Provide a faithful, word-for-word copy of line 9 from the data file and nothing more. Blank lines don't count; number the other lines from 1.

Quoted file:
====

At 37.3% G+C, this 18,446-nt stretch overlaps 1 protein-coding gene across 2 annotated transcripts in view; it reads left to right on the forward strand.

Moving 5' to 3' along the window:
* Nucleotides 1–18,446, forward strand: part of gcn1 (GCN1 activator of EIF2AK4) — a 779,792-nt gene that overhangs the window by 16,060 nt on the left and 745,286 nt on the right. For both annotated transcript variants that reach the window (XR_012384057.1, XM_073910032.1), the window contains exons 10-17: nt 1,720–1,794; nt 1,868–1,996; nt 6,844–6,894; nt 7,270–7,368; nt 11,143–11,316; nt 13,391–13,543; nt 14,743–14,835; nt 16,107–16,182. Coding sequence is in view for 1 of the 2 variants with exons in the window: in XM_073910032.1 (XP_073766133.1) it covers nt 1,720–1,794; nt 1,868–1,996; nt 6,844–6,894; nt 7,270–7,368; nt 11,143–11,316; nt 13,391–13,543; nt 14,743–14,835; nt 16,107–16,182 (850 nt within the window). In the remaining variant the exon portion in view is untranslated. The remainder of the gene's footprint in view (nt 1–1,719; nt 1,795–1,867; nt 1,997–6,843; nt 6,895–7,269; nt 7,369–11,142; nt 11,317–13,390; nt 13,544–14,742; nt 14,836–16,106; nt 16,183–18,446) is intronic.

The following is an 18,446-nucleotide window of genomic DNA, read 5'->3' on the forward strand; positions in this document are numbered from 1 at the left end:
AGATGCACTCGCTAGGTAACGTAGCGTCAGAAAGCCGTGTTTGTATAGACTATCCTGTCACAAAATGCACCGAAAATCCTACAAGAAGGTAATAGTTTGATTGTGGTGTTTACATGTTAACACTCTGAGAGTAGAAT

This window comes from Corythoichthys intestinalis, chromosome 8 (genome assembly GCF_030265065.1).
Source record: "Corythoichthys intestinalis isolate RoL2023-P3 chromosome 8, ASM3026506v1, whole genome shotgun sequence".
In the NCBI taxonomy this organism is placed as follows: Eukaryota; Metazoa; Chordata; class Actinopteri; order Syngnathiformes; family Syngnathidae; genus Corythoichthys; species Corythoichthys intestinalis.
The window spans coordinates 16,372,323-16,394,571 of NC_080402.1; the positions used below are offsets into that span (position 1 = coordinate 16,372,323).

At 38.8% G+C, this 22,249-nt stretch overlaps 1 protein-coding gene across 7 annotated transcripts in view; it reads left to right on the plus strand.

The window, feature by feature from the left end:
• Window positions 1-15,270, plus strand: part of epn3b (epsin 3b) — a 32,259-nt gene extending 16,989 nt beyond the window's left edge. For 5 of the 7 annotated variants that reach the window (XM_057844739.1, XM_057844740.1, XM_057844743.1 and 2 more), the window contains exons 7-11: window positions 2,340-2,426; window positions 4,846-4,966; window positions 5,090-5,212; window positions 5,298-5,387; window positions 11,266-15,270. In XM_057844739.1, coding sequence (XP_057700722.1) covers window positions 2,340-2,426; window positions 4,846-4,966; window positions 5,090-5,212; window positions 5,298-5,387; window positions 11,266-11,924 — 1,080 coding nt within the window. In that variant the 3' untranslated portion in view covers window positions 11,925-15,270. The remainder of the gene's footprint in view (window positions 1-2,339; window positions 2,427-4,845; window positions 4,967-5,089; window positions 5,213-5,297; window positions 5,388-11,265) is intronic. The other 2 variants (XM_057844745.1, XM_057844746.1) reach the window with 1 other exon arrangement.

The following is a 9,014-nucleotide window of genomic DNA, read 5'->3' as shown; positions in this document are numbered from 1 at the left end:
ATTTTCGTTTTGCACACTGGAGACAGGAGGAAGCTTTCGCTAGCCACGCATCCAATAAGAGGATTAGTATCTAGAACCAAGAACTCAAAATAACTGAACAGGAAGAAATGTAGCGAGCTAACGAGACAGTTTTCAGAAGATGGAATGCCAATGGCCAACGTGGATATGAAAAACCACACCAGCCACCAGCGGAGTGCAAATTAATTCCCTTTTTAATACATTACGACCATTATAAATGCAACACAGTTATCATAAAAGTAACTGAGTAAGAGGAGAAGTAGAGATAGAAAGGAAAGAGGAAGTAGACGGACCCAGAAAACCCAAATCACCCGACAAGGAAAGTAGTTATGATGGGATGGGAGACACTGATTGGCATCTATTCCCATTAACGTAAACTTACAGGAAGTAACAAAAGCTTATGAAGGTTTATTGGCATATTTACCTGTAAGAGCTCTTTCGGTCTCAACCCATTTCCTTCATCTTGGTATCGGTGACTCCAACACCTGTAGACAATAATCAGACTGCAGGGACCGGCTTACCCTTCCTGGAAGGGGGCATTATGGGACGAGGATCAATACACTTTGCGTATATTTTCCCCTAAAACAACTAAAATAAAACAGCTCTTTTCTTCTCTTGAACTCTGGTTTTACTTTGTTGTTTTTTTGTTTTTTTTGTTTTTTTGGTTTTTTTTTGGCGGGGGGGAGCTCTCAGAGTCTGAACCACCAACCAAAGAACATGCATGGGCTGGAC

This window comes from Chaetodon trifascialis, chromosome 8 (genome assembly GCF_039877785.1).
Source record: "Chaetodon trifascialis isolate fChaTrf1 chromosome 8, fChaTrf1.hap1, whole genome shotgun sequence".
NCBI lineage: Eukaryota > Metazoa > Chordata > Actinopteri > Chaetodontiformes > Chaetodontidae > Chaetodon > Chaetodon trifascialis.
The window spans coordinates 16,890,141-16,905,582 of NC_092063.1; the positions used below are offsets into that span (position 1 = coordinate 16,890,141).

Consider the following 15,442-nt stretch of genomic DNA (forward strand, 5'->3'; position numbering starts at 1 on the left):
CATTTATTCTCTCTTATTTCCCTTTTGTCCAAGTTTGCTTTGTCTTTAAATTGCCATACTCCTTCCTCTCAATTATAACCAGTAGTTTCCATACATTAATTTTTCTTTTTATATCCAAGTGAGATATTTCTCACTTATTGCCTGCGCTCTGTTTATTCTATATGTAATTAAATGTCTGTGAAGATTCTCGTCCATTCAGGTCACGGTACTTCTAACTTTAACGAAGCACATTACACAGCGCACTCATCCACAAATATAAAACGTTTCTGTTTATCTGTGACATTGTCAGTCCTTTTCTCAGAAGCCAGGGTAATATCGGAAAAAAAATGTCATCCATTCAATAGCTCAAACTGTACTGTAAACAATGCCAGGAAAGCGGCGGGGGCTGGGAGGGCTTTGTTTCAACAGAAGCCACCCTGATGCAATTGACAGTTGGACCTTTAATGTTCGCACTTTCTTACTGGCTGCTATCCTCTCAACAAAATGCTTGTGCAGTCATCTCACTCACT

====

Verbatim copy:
The window spans coordinates 16,372,323-16,394,571 of NC_080402.1; the positions used below are offsets into that span (position 1 = coordinate 16,372,323).